When asking more experienced private pilots what they considered “essential” gear for a student pilot, the first answer I got was “refills for your checkbook”. A bit old-fashioned, maybe (a better answer today would be “a higher credit balance”), but to some degree still true.
But there is still a need for some gear, even for a just-starting-out student pilot. Within the items that pilots deem “essential” is wide range of quality and price. What you ultimately purchase is more connected to personal preference and budget than anything else. Here is a list of the 10 items of essential gear for student pilots:
1. Logbook. If you are a student pilot, you want your flight time recorded, so you’ve got to have a logbook for your instructor to note your training time. Go cheap or go quality, but you’ve got to have one. Look here for a wider range of options.
2. Notepad or Planning Log. Many pilots recommend a cheap Mead notepad, which is fine, but a student pilot might appreciate something a little more structured so nothing is forgotten. Click here or the picture above for the ASA Flight Planner Pad.
3. Writing instrument. Go with a pencil (or several in case the lead breaks) or a pen, but you’ve got to have a writing instrument close at hand to write down air traffic control (ATC) instructions. Try the Skilcraft B3 Aviation Multi-function Pen with red and black ink, as well as a 0.5mm pencil – all in one!
4. Aviation headset. A subject of much (and continous debate), a student pilot can use the set that the flight school offers, but most pilots think that it’s better to have your own. You won’t be surprised by their condition and you can select what you think works best for you. Many pilots recommend starting with a set that will ultimately become your passenger headset. Here are the 4 best mid-priced pilot headphones for 2017. Click the picture above for the ASA HS-1 Aviation Headset, which several pilots swear by as an intro level headset.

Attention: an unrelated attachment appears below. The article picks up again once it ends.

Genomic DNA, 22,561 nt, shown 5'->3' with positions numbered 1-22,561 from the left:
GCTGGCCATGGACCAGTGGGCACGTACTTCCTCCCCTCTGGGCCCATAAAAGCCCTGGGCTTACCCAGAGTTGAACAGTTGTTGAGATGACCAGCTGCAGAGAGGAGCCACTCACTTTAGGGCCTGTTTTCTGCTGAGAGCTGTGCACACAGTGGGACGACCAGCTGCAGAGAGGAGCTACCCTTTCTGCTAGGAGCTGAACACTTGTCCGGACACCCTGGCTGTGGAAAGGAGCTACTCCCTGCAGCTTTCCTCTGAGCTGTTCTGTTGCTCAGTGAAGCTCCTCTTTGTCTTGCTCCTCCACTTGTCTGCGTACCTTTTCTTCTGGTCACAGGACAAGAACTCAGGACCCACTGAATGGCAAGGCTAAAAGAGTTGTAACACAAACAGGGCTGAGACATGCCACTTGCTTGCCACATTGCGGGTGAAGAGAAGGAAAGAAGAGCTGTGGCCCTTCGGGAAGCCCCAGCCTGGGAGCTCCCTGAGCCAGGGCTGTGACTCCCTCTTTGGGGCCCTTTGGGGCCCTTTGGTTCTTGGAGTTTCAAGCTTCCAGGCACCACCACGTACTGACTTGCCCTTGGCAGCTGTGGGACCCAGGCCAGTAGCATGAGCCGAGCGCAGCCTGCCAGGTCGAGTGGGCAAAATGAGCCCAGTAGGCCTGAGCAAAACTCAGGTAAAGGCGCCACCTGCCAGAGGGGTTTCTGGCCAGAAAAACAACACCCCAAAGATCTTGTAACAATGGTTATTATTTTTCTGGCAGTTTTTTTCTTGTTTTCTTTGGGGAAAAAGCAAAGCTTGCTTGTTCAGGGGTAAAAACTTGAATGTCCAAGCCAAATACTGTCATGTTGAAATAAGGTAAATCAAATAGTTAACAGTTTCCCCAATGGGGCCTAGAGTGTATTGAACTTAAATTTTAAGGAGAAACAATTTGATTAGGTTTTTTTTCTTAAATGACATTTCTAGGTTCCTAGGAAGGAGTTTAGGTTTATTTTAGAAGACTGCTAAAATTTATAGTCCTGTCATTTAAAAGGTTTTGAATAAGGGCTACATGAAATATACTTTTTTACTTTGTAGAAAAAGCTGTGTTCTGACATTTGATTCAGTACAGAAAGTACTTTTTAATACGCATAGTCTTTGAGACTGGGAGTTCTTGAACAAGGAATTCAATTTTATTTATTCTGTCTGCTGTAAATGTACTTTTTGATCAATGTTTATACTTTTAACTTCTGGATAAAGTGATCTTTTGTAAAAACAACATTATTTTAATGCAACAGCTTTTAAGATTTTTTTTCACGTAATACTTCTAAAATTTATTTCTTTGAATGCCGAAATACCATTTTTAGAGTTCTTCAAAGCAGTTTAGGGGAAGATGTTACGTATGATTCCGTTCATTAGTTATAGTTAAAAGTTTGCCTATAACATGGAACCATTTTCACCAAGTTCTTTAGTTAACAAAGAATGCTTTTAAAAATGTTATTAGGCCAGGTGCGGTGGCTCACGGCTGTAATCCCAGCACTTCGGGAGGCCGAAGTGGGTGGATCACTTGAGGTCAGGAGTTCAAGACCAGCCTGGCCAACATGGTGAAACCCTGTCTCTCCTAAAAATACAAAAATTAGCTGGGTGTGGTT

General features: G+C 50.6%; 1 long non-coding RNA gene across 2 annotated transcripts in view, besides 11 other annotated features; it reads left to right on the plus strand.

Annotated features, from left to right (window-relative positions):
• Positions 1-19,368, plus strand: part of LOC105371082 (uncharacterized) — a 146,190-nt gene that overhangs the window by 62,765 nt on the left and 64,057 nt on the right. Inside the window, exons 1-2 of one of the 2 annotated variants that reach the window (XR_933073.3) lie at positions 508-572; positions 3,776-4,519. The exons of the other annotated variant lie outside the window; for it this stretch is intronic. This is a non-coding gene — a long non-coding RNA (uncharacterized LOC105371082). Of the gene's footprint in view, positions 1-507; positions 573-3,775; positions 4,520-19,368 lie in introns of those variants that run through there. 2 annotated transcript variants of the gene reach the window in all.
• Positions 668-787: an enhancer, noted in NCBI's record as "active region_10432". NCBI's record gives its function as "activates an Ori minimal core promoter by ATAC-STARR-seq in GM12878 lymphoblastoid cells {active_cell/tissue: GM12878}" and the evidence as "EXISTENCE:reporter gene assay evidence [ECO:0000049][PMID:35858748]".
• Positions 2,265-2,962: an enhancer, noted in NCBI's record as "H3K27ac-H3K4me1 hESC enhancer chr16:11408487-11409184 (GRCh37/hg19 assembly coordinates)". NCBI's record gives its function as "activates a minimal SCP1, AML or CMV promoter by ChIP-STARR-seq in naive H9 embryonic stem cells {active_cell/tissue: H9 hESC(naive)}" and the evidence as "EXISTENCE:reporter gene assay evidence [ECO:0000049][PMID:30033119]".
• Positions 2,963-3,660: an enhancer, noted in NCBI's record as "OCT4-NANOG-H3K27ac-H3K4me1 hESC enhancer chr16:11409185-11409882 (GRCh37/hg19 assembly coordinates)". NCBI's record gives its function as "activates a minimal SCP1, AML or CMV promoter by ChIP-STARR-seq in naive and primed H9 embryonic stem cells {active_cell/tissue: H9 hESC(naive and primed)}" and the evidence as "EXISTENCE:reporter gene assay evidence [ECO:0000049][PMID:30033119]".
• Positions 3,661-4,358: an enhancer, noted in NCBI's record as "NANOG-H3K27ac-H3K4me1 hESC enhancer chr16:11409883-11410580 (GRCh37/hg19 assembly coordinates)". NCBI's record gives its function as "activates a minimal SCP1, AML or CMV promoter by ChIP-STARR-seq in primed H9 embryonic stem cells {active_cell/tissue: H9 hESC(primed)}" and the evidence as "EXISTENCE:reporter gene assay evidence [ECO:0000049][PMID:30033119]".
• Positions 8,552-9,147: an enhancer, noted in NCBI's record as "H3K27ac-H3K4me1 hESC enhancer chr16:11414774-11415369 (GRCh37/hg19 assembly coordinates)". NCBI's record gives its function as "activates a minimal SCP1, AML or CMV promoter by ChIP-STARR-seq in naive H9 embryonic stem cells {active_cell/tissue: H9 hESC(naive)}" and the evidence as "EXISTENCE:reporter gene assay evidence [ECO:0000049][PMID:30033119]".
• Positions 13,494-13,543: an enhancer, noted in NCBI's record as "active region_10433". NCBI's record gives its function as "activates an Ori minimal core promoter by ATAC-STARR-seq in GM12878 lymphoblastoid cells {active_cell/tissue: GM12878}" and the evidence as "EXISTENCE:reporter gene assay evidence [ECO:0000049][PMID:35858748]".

5. E6B + Plotter. Necessary for learning manual flight planning, opt for an aluminum E6B flight computer like this one, ASA’s Color E6B Flight Computer. You’ll also need a plotter, like the ASA Flight Plotter. If your instructor allows it, the manual E6B can be replaced by an electronic flight computer, like the ASA CX-3 Flight Computer.
6. FAR/AIM. It’s the latest Federal Aviation Regulations (FAR) and Aeronautical Information Manual (AIM) and you need to have one to reference. Click the photo above to purchase the latest one.
7. Red light headlamp. In nighttime conditions, you’ll need to see your instruments in the event electronics go out. Red light is the best for this, and so is not having to use your hands – enter a headlamp that uses red light. This one, the Flight Outfitters LED Headlamp, is highly rated and is a great value.
8. Flashlight. You’ll want to have a flashlight on hand too – both as a night light (red) backup to your hands-free headlamp, but also because it helps you inspect the airplane. This one, the Smith & Wesson Galaxy 13, is ideal because it has separate buttons for red and white and no changing of lenses is required.
9. Kneeboard. We’ve compiled a list of kneeboard options too, as most pilots recommend having one – preferrably one that has pre-printed “cheat sheet” information to help in a crunch.
10. Flight bag. When you’re just starting out, what you’re carrying your essential gear in is less important than just making sure you are carrying your gear. And it doesn’t take much. Simple is better. Here is a list of 5 great looking flight bags, but many pilots recommend a very simple bag like the one above.
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